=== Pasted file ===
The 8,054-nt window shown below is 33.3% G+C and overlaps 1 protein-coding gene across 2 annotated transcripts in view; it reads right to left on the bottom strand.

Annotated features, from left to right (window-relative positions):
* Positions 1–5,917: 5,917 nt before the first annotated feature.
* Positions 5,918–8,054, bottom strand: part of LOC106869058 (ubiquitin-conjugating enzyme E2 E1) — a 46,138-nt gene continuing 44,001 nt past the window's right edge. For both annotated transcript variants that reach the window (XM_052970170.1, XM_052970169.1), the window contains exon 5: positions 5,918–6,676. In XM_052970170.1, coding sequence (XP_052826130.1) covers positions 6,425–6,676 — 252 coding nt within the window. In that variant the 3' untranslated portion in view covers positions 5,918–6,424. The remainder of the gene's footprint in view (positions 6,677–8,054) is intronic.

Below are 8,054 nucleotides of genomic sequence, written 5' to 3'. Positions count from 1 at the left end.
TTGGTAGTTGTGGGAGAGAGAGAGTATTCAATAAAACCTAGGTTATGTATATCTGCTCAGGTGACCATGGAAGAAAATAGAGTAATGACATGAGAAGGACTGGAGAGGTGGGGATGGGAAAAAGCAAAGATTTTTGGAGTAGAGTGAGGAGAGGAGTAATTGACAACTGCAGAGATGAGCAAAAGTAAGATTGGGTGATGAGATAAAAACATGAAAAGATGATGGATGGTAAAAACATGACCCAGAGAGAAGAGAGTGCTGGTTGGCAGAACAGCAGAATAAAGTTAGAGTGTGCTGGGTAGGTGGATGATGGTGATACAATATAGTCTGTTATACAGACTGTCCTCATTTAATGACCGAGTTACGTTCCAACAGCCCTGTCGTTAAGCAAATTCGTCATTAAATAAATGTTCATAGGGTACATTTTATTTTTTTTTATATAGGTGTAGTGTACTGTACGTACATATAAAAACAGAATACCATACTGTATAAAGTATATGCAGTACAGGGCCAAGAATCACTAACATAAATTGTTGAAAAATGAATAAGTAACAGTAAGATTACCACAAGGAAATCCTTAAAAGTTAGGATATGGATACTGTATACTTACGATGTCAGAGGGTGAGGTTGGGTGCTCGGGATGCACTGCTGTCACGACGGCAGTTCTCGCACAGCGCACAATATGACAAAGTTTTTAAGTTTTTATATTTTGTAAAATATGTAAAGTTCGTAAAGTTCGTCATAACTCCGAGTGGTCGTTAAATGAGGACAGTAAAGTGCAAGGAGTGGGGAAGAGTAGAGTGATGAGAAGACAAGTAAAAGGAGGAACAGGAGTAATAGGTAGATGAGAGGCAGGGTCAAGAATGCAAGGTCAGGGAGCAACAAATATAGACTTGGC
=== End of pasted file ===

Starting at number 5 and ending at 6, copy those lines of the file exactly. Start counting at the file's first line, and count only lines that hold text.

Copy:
Below are 8,054 nucleotides of genomic sequence, written 5' to 3'. Positions count from 1 at the left end.
TTGGTAGTTGTGGGAGAGAGAGAGTATTCAATAAAACCTAGGTTATGTATATCTGCTCAGGTGACCATGGAAGAAAATAGAGTAATGACATGAGAAGGACTGGAGAGGTGGGGATGGGAAAAAGCAAAGATTTTTGGAGTAGAGTGAGGAGAGGAGTAATTGACAACTGCAGAGATGAGCAAAAGTAAGATTGGGTGATGAGATAAAAACATGAAAAGATGATGGATGGTAAAAACATGACCCAGAGAGAAGAGAGTGCTGGTTGGCAGAACAGCAGAATAAAGTTAGAGTGTGCTGGGTAGGTGGATGATGGTGATACAATATAGTCTGTTATACAGACTGTCCTCATTTAATGACCGAGTTACGTTCCAACAGCCCTGTCGTTAAGCAAATTCGTCATTAAATAAATGTTCATAGGGTACATTTTATTTTTTTTTATATAGGTGTAGTGTACTGTACGTACATATAAAAACAGAATACCATACTGTATAAAGTATATGCAGTACAGGGCCAAGAATCACTAACATAAATTGTTGAAAAATGAATAAGTAACAGTAAGATTACCACAAGGAAATCCTTAAAAGTTAGGATATGGATACTGTATACTTACGATGTCAGAGGGTGAGGTTGGGTGCTCGGGATGCACTGCTGTCACGACGGCAGTTCTCGCACAGCGCACAATATGACAAAGTTTTTAAGTTTTTATATTTTGTAAAATATGTAAAGTTCGTAAAGTTCGTCATAACTCCGAGTGGTCGTTAAATGAGGACAGTAAAGTGCAAGGAGTGGGGAAGAGTAGAGTGATGAGAAGACAAGTAAAAGGAGGAACAGGAGTAATAGGTAGATGAGAGGCAGGGTCAAGAATGCAAGGTCAGGGAGCAACAAATATAGACTTGGC